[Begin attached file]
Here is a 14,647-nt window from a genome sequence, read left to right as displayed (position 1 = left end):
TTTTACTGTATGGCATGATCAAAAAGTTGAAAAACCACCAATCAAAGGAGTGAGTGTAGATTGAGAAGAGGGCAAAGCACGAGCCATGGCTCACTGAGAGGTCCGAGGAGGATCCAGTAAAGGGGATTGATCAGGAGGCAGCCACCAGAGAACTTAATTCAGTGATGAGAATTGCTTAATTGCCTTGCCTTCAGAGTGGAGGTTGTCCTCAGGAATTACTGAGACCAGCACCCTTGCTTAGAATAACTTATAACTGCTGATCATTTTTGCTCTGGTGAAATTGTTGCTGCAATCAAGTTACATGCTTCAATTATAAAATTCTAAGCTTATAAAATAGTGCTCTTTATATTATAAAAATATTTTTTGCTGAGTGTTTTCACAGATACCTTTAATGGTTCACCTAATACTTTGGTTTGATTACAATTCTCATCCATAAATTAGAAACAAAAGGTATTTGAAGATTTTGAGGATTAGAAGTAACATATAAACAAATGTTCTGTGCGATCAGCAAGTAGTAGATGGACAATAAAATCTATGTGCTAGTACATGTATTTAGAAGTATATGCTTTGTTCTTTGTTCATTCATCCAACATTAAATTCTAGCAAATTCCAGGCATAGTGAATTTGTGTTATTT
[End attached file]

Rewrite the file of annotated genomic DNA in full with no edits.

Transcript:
Here is a 14,647-nt window from a genome sequence, read left to right as displayed (position 1 = left end):
TTTTACTGTATGGCATGATCAAAAAGTTGAAAAACCACCAATCAAAGGAGTGAGTGTAGATTGAGAAGAGGGCAAAGCACGAGCCATGGCTCACTGAGAGGTCCGAGGAGGATCCAGTAAAGGGGATTGATCAGGAGGCAGCCACCAGAGAACTTAATTCAGTGATGAGAATTGCTTAATTGCCTTGCCTTCAGAGTGGAGGTTGTCCTCAGGAATTACTGAGACCAGCACCCTTGCTTAGAATAACTTATAACTGCTGATCATTTTTGCTCTGGTGAAATTGTTGCTGCAATCAAGTTACATGCTTCAATTATAAAATTCTAAGCTTATAAAATAGTGCTCTTTATATTATAAAAATATTTTTTGCTGAGTGTTTTCACAGATACCTTTAATGGTTCACCTAATACTTTGGTTTGATTACAATTCTCATCCATAAATTAGAAACAAAAGGTATTTGAAGATTTTGAGGATTAGAAGTAACATATAAACAAATGTTCTGTGCGATCAGCAAGTAGTAGATGGACAATAAAATCTATGTGCTAGTACATGTATTTAGAAGTATATGCTTTGTTCTTTGTTCATTCATCCAACATTAAATTCTAGCAAATTCCAGGCATAGTGAATTTGTGTTATTT